Everything in our world has a specific time (a season) in which to accomplish a specific work—a “season” that begins (opportunity) and ends (time’s up). I can feel the season is changing. The leaves turning colors, the air cooler, sunbeams casting shadows in different places. It feels like a seasonal change has begun in the northern hemisphere. Christmas is in four months, and 2015 is swiftly speeding by. Soon it will be autumn and time for the many Festivals of Light. Each season offers new opportunities. Then the season ends and new seasons take its place. Humanity, too, is given “seasons” of opportunity. We are in one of those opportunities now, to bring something new (Uranus) into our world, especially in the United States. Times of opportunity can be seen in the astrology chart. In the U.S. chart, Uranus (change) joins Chiron (wound/healing). This symbolizes a need to heal the wounds of humanity. Uranus offers new archetypes, new ways of doing things. The Uranus/Chiron (Aries/Pisces) message is, “The people of the U.S. are suffering. New actions are needed to bring healing and well-being to humanity. So the U.S. can fulfill its spiritual task of standing within the light and leading humanity within and toward the light.” Thursday, Aquarius Moon, Mercury enters Libra. The message, “To bring forth the new order in the world, begin with acts of Goodwill.” Goodwill produces right relations with everyone and everything. The result is a world of progressive well-being and peacefulness (which is neither passive nor the opposite of war). Saturday is the full moon, the solar light of Virgo streaming into the Earth. Our waiting now begins, for the birth of new light at winter solstice. The mother (hiding the light of the soul, the holy child), identifying the feminine principle, says, “I am the mother and the child. I, God (Father), I Matter (Mother), We are One.”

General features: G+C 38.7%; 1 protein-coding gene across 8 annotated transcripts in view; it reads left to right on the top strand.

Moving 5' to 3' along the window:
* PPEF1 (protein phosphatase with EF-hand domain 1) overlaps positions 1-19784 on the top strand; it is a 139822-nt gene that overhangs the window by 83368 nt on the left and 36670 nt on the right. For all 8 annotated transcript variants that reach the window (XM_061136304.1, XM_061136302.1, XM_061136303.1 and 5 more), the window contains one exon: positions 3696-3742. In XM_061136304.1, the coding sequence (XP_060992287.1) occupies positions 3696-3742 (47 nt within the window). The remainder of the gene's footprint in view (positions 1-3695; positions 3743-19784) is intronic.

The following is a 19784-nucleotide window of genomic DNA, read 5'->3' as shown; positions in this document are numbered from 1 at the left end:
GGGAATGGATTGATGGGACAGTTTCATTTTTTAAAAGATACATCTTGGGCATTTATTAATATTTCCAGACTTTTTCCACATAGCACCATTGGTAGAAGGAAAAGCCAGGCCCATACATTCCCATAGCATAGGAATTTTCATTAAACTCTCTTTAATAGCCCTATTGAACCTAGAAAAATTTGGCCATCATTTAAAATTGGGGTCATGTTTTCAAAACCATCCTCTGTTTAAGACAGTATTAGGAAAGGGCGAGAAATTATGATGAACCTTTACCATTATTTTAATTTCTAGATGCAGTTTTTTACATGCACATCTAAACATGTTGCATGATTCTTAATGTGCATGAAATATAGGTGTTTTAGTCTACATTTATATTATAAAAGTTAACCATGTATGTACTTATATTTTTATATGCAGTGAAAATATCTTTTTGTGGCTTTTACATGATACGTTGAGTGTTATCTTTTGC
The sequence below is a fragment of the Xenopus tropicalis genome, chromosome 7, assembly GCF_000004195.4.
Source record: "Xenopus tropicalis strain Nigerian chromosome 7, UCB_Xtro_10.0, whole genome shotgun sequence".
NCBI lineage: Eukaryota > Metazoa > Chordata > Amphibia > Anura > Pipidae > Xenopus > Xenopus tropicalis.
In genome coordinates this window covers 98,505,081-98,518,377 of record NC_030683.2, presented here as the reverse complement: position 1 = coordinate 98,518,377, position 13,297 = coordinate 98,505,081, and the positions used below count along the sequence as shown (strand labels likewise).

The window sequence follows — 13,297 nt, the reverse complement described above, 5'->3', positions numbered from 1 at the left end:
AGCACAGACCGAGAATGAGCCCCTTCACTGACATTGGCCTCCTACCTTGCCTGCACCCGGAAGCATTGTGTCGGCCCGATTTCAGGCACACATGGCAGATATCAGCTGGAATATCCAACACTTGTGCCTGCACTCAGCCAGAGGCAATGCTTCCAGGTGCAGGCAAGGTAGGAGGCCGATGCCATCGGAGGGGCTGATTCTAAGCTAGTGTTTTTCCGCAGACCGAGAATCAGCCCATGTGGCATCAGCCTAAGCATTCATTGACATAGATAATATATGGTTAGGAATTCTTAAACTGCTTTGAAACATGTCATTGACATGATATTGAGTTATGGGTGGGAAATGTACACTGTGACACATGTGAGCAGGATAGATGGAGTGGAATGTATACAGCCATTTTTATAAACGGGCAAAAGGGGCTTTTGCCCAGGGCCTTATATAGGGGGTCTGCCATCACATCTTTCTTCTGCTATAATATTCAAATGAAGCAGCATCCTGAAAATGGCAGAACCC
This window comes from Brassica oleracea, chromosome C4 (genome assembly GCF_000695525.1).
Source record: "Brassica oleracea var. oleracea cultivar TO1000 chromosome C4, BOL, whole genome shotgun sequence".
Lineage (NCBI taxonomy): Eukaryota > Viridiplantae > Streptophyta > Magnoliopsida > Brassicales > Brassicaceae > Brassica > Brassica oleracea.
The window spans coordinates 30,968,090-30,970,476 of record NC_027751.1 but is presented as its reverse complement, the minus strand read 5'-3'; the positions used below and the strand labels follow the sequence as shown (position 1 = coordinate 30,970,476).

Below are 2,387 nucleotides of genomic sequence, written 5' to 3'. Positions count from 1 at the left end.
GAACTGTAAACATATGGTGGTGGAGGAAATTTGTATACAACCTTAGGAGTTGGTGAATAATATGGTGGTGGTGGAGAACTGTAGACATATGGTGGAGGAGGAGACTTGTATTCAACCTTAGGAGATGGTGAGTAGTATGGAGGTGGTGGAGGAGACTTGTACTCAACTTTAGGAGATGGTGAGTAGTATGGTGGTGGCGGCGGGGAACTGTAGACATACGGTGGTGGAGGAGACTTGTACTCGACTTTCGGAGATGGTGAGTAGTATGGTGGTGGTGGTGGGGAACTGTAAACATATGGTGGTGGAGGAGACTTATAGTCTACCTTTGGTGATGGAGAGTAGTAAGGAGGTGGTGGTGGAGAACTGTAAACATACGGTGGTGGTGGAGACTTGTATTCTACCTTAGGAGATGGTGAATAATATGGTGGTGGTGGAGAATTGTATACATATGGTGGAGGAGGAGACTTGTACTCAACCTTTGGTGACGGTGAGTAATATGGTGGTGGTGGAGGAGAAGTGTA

The New Tech Nexus

Community leaders in science and technology unite to form web-based networking program

 

His Dinner With David

Author + reporter = brainy talk in ‘End of the Tour’
Sign up for Good Times weekly newsletter
Get the latest news, events

RSS Feed Burner

 Subscribe in a reader

Latest Comments

 

Land of Plenty

Farm to Fork benefit dinner for UCSC’s Agroecology Center, plus a zippy salsa from Teresa’s Salsa that loves every food it meets

 

If you knew you had one week to live, what would you do?

Make peace with myself, which would allow me to be at peace with others. Diane Fisher, Santa Cruz, Network Engineer

 

Comanche Cellars

Michael Simons, owner and winemaker of Comanche Cellars, once had a trusted steed called Comanche, which was part of his paper route and his rodeo circuit, from the tender age of 10. In memory of this beautiful horse, he named his winery Comanche, and Comanche’s shoes grace the label of each handcrafted bottle.

 

Cantine Winepub

Aptos wine and tapas spot keeps it casual